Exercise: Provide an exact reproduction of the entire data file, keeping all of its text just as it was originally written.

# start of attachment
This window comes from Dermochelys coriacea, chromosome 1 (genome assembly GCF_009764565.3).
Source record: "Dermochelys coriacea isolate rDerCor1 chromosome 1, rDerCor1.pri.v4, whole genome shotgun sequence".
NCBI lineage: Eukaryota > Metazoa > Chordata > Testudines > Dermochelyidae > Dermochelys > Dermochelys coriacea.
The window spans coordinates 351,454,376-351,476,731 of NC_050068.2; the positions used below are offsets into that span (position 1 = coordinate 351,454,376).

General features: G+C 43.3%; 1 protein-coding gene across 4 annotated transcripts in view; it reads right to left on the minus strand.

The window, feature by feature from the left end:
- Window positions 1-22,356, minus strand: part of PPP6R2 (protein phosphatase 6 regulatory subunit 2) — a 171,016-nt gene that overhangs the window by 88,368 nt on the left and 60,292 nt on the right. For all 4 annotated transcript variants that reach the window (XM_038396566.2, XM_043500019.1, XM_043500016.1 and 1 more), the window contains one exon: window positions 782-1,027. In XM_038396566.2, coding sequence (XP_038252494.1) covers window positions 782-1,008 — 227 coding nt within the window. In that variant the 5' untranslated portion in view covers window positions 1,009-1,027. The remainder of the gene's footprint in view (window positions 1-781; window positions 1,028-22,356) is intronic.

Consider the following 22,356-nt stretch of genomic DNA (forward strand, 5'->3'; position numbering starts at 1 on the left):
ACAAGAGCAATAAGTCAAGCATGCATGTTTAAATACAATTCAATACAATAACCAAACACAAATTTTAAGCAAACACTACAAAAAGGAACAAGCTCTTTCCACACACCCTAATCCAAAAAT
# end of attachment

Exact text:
This window comes from Dermochelys coriacea, chromosome 1 (genome assembly GCF_009764565.3).
Source record: "Dermochelys coriacea isolate rDerCor1 chromosome 1, rDerCor1.pri.v4, whole genome shotgun sequence".
NCBI lineage: Eukaryota > Metazoa > Chordata > Testudines > Dermochelyidae > Dermochelys > Dermochelys coriacea.
The window spans coordinates 351,454,376-351,476,731 of NC_050068.2; the positions used below are offsets into that span (position 1 = coordinate 351,454,376).

General features: G+C 43.3%; 1 protein-coding gene across 4 annotated transcripts in view; it reads right to left on the minus strand.

The window, feature by feature from the left end:
- Window positions 1-22,356, minus strand: part of PPP6R2 (protein phosphatase 6 regulatory subunit 2) — a 171,016-nt gene that overhangs the window by 88,368 nt on the left and 60,292 nt on the right. For all 4 annotated transcript variants that reach the window (XM_038396566.2, XM_043500019.1, XM_043500016.1 and 1 more), the window contains one exon: window positions 782-1,027. In XM_038396566.2, coding sequence (XP_038252494.1) covers window positions 782-1,008 — 227 coding nt within the window. In that variant the 5' untranslated portion in view covers window positions 1,009-1,027. The remainder of the gene's footprint in view (window positions 1-781; window positions 1,028-22,356) is intronic.

Consider the following 22,356-nt stretch of genomic DNA (forward strand, 5'->3'; position numbering starts at 1 on the left):
ACAAGAGCAATAAGTCAAGCATGCATGTTTAAATACAATTCAATACAATAACCAAACACAAATTTTAAGCAAACACTACAAAAAGGAACAAGCTCTTTCCACACACCCTAATCCAAAAAT